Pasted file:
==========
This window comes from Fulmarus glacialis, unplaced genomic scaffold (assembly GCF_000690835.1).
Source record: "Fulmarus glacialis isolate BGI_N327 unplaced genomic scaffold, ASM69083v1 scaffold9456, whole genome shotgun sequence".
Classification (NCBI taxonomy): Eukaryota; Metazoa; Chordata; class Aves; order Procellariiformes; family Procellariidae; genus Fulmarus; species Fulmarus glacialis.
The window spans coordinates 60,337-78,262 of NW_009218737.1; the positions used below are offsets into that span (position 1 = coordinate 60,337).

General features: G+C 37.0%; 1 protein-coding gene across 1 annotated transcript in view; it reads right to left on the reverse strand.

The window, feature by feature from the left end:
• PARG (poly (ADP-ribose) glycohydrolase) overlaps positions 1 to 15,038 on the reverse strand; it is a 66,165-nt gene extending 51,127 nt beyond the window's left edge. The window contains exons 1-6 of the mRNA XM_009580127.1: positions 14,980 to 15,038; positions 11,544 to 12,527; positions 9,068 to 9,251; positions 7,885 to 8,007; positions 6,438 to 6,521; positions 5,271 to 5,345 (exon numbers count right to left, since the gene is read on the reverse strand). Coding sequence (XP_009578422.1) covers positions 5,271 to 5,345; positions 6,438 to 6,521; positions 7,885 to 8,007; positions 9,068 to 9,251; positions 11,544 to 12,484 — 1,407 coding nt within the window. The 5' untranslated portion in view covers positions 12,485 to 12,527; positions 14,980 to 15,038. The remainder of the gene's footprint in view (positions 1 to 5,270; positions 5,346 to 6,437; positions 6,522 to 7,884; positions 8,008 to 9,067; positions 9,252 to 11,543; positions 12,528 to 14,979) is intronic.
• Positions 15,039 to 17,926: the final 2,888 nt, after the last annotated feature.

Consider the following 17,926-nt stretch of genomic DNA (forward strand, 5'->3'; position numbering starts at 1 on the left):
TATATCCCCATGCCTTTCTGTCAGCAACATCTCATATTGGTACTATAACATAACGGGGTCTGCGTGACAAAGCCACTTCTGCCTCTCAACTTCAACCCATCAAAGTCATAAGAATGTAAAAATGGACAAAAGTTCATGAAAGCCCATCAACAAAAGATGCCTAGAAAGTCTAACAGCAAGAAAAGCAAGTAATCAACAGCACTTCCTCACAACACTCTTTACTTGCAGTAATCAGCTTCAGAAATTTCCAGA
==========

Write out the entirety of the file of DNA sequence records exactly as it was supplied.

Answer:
This window comes from Fulmarus glacialis, unplaced genomic scaffold (assembly GCF_000690835.1).
Source record: "Fulmarus glacialis isolate BGI_N327 unplaced genomic scaffold, ASM69083v1 scaffold9456, whole genome shotgun sequence".
Classification (NCBI taxonomy): Eukaryota; Metazoa; Chordata; class Aves; order Procellariiformes; family Procellariidae; genus Fulmarus; species Fulmarus glacialis.
The window spans coordinates 60,337-78,262 of NW_009218737.1; the positions used below are offsets into that span (position 1 = coordinate 60,337).

General features: G+C 37.0%; 1 protein-coding gene across 1 annotated transcript in view; it reads right to left on the reverse strand.

The window, feature by feature from the left end:
• PARG (poly (ADP-ribose) glycohydrolase) overlaps positions 1 to 15,038 on the reverse strand; it is a 66,165-nt gene extending 51,127 nt beyond the window's left edge. The window contains exons 1-6 of the mRNA XM_009580127.1: positions 14,980 to 15,038; positions 11,544 to 12,527; positions 9,068 to 9,251; positions 7,885 to 8,007; positions 6,438 to 6,521; positions 5,271 to 5,345 (exon numbers count right to left, since the gene is read on the reverse strand). Coding sequence (XP_009578422.1) covers positions 5,271 to 5,345; positions 6,438 to 6,521; positions 7,885 to 8,007; positions 9,068 to 9,251; positions 11,544 to 12,484 — 1,407 coding nt within the window. The 5' untranslated portion in view covers positions 12,485 to 12,527; positions 14,980 to 15,038. The remainder of the gene's footprint in view (positions 1 to 5,270; positions 5,346 to 6,437; positions 6,522 to 7,884; positions 8,008 to 9,067; positions 9,252 to 11,543; positions 12,528 to 14,979) is intronic.
• Positions 15,039 to 17,926: the final 2,888 nt, after the last annotated feature.

Consider the following 17,926-nt stretch of genomic DNA (forward strand, 5'->3'; position numbering starts at 1 on the left):
TATATCCCCATGCCTTTCTGTCAGCAACATCTCATATTGGTACTATAACATAACGGGGTCTGCGTGACAAAGCCACTTCTGCCTCTCAACTTCAACCCATCAAAGTCATAAGAATGTAAAAATGGACAAAAGTTCATGAAAGCCCATCAACAAAAGATGCCTAGAAAGTCTAACAGCAAGAAAAGCAAGTAATCAACAGCACTTCCTCACAACACTCTTTACTTGCAGTAATCAGCTTCAGAAATTTCCAGA